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In the opening minutes of Leaving Neverland, Robson, now 36, describes Jackson as “one of the kindest, most gentle, loving, caring people I knew”. Then he adds: “He also sexually abused me for seven years.” Those words haunt the next half-hour of Reed’s film, which nonetheless captures the excitement and wonder of life in the orbit of the most outsized pop star the world has ever known. Here was a celebrity-artist who had transcended his child-star roots, the black conqueror of white MTV, a merchandising executive’s dream, a cultural prime mover as radical in his own way as the Beatles and Dylan, spending hours on the phone each day in affectionate conversation with Safechuck’s hairstylist mother and the young Safechuck himself; here he was again, watching cartoons with Robson and teaching him how to moonwalk. It’s a fairy tale so giddily joyous that, watching it unfold, I almost forgot what this film was for, until I heard Safechuck abruptly say: “In Paris, he introduced me to masturbation, and that’s how it started.”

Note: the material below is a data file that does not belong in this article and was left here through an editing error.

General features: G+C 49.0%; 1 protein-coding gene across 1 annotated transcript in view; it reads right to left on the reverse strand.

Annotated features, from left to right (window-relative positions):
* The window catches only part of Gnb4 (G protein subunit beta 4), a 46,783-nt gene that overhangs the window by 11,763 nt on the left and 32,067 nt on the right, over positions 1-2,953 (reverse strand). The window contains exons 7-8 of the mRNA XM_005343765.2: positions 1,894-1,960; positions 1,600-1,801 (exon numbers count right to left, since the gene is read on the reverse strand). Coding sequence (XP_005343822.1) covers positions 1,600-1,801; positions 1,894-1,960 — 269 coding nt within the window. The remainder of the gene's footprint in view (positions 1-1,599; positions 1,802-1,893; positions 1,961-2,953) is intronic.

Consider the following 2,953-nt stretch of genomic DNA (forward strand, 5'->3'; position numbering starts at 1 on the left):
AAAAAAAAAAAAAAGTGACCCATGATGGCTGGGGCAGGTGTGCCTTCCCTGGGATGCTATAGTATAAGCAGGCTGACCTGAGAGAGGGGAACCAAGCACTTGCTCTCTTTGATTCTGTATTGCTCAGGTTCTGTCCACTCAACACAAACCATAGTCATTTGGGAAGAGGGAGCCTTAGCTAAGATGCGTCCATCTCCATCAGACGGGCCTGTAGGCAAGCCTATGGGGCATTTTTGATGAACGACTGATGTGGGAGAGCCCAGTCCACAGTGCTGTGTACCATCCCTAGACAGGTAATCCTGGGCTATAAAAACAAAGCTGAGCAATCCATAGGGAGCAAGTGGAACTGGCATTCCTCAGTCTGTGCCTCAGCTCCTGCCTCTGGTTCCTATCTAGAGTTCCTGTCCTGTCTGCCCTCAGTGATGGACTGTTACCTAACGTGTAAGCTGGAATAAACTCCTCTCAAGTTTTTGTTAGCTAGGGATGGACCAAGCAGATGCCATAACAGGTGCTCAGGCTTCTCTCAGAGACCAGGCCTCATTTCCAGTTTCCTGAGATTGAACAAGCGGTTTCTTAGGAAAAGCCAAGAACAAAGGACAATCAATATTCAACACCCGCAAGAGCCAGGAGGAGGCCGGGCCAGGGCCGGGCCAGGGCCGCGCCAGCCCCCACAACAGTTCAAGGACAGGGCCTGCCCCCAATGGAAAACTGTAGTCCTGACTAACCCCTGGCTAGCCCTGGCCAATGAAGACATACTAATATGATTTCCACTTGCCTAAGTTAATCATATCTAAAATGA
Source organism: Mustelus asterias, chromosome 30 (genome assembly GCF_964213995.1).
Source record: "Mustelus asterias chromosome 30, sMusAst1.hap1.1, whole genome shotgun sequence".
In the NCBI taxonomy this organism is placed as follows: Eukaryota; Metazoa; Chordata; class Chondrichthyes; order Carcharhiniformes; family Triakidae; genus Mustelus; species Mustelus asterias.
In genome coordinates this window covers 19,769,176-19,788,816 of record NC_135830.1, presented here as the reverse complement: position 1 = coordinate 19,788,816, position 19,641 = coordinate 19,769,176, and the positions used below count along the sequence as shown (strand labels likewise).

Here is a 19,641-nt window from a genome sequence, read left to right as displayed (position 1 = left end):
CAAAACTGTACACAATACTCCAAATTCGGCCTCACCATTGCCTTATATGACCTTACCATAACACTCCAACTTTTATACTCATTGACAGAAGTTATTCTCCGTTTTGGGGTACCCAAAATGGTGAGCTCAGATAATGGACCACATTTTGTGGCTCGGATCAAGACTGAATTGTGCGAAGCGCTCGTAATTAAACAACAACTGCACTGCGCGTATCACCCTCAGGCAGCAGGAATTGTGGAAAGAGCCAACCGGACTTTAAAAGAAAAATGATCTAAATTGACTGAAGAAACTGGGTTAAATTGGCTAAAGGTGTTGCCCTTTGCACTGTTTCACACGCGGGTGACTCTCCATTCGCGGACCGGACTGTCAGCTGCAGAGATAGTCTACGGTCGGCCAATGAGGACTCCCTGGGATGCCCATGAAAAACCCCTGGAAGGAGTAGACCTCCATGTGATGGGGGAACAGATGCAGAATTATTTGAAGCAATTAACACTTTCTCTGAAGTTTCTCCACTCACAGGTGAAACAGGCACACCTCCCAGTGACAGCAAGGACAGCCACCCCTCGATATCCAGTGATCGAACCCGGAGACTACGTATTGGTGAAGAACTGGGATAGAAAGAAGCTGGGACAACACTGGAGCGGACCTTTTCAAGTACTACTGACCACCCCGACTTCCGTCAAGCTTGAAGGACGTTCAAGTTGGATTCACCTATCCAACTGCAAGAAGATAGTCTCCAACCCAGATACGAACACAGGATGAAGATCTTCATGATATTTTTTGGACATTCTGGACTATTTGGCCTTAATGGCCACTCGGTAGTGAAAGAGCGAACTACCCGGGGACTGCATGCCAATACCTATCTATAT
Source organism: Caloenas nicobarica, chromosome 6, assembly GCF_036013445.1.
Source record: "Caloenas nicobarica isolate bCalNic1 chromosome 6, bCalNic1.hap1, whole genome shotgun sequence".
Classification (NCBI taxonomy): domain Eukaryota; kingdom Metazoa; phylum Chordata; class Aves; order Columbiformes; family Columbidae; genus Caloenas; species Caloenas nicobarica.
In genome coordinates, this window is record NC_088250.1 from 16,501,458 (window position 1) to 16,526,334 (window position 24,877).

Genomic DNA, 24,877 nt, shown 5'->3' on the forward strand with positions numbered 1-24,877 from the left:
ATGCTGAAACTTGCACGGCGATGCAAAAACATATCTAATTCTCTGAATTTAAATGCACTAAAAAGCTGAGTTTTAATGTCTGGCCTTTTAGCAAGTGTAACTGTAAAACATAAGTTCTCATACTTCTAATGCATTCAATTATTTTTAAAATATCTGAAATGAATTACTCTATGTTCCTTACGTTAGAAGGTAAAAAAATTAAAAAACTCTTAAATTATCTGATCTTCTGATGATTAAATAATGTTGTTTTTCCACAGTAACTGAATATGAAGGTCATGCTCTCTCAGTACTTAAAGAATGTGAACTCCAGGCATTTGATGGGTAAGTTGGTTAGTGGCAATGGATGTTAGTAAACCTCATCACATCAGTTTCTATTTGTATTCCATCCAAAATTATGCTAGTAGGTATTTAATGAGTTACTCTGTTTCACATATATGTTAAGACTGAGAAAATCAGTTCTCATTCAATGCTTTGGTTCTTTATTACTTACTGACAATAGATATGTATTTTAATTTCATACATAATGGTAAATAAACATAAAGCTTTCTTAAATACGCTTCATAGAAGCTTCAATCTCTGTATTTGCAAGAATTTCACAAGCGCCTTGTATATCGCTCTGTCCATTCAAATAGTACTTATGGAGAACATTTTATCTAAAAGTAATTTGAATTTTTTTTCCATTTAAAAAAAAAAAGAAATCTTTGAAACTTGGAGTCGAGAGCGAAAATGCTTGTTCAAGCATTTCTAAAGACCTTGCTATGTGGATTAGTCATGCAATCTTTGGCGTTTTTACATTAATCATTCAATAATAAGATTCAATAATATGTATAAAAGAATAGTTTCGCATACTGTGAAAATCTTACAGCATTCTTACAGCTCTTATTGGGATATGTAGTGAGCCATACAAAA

The allegations here are deeply disturbing and, despite my reservations about the ethics of Reed’s decision to exclude any contradictory perspectives, I found myself unable to listen to Jackson’s music with the usual pleasure for a long time after watching the film. For what it’s worth, I was convinced by these men’s accounts. I knew that, after Jackson’s death, Robson and Safechuck had sought millions of dollars in damages in lawsuits that were quickly dismissed, having testified under oath in previous trials that the singer was emphatically not a predator. I knew that they had been represented by the same law firm. I knew that the singer was cleared of child molestation charges in 2005, four years before his death, and that another case had been settled out of court. I knew that the testimonies in this film had no greater claim to truth-telling than the insistence of, say, Jackson’s daughter, Paris, that the accusations of abuse were hurtful distortions made by people who simply wanted a payout. (“Picture your parent crying to you about the world hating him for something he didn’t do,” she told Rolling Stone in 2017.) But I believed Robson, Safechuck and their families. Their terrible stories have become part of my relationship with Jackson’s music.